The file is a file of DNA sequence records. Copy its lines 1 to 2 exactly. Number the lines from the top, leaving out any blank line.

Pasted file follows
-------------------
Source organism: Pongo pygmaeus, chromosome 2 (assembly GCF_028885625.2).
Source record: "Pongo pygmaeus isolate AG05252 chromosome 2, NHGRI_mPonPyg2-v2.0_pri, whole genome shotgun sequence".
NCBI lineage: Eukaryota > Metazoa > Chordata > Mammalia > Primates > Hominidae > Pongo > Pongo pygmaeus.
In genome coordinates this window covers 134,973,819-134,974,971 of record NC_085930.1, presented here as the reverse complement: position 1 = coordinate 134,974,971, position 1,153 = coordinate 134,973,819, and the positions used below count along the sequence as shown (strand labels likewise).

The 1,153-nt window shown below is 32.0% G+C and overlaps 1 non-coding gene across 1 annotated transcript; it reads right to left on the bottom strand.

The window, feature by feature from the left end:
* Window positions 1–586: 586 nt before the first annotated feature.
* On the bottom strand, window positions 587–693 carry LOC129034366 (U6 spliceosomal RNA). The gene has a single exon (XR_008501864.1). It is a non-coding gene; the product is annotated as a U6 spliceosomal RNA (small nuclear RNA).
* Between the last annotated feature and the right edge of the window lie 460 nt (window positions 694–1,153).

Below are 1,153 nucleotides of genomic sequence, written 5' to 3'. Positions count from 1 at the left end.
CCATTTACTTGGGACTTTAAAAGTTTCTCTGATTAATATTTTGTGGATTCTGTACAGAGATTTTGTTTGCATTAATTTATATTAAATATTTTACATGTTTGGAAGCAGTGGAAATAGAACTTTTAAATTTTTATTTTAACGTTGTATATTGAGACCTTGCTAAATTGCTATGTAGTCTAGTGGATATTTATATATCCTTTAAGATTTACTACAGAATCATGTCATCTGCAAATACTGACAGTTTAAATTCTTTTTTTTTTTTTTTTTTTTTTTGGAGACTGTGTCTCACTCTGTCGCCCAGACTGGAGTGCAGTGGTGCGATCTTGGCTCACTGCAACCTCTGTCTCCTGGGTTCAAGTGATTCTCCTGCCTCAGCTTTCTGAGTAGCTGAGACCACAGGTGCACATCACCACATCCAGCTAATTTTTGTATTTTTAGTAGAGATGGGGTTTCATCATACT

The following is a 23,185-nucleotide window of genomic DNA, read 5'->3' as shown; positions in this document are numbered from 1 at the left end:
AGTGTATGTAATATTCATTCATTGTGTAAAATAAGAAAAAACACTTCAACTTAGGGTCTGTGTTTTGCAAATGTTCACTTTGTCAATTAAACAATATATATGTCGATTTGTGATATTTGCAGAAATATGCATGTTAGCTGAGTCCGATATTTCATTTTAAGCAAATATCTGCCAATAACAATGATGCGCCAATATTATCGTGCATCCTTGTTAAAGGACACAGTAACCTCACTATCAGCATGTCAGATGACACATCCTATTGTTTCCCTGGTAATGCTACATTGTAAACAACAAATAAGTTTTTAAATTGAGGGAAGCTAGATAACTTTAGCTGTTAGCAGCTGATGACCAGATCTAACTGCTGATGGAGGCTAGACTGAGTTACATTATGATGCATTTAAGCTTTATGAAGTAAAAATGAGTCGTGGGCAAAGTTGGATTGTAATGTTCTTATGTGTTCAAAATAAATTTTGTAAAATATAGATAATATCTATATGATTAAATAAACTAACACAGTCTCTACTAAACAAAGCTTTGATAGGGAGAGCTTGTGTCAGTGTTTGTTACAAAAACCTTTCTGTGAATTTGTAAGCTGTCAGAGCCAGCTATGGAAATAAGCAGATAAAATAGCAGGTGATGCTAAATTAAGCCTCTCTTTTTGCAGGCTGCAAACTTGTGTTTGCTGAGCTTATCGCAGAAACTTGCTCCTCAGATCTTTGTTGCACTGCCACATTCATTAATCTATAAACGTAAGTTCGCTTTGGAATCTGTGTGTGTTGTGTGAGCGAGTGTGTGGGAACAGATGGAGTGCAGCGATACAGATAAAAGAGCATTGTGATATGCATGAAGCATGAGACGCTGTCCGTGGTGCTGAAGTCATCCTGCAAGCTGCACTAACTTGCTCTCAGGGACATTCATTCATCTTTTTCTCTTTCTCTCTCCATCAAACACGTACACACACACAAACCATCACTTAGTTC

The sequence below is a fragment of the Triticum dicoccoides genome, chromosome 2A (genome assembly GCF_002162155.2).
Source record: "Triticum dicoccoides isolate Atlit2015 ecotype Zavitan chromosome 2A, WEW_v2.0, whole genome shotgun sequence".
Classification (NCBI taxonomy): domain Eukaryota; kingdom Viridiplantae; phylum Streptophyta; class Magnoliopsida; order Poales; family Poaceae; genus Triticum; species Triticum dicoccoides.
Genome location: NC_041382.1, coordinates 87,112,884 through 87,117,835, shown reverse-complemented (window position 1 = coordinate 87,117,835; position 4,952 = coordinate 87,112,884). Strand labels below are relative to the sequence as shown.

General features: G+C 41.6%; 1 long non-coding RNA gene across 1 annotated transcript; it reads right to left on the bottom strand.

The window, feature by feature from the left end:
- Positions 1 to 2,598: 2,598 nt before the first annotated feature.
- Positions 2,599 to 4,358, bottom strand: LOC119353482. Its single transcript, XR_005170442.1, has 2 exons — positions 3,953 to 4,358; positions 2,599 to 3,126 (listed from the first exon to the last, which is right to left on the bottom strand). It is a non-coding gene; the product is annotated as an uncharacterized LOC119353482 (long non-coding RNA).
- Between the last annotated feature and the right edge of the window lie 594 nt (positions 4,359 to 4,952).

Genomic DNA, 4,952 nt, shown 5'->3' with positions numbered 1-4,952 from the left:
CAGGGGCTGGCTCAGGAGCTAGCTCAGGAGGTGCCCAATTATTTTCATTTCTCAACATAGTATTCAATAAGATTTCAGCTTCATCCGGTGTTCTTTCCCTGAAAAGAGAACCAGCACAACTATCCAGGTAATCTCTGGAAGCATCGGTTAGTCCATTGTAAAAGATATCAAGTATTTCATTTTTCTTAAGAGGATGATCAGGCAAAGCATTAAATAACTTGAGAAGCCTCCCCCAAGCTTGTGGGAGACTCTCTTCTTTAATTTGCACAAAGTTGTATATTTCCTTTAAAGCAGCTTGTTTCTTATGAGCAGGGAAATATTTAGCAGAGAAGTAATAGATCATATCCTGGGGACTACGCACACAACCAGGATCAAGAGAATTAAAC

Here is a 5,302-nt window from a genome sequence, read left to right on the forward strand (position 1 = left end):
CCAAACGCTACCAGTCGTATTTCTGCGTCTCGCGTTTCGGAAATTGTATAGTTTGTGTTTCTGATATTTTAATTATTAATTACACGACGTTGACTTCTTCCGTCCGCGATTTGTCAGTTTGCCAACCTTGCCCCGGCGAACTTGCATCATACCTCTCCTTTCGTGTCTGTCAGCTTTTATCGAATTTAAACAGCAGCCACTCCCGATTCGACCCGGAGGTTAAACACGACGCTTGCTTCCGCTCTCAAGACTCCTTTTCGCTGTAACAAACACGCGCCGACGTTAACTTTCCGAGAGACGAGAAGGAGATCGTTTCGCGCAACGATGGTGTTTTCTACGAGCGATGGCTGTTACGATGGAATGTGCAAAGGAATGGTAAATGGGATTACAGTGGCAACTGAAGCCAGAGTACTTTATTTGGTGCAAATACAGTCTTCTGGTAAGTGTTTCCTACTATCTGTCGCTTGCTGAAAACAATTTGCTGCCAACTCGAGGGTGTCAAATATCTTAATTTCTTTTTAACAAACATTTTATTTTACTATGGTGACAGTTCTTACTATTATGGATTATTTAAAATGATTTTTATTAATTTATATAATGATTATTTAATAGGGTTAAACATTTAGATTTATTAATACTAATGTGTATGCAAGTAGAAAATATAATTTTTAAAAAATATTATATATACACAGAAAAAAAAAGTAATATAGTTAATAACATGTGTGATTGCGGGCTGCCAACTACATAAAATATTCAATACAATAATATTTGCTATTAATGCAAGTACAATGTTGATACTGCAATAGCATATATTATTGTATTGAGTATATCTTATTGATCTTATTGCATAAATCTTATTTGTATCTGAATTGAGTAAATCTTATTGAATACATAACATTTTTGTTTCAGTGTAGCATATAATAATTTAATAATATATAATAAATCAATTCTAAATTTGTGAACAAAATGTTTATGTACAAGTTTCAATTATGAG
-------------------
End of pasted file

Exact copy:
Source organism: Pongo pygmaeus, chromosome 2 (assembly GCF_028885625.2).
Source record: "Pongo pygmaeus isolate AG05252 chromosome 2, NHGRI_mPonPyg2-v2.0_pri, whole genome shotgun sequence".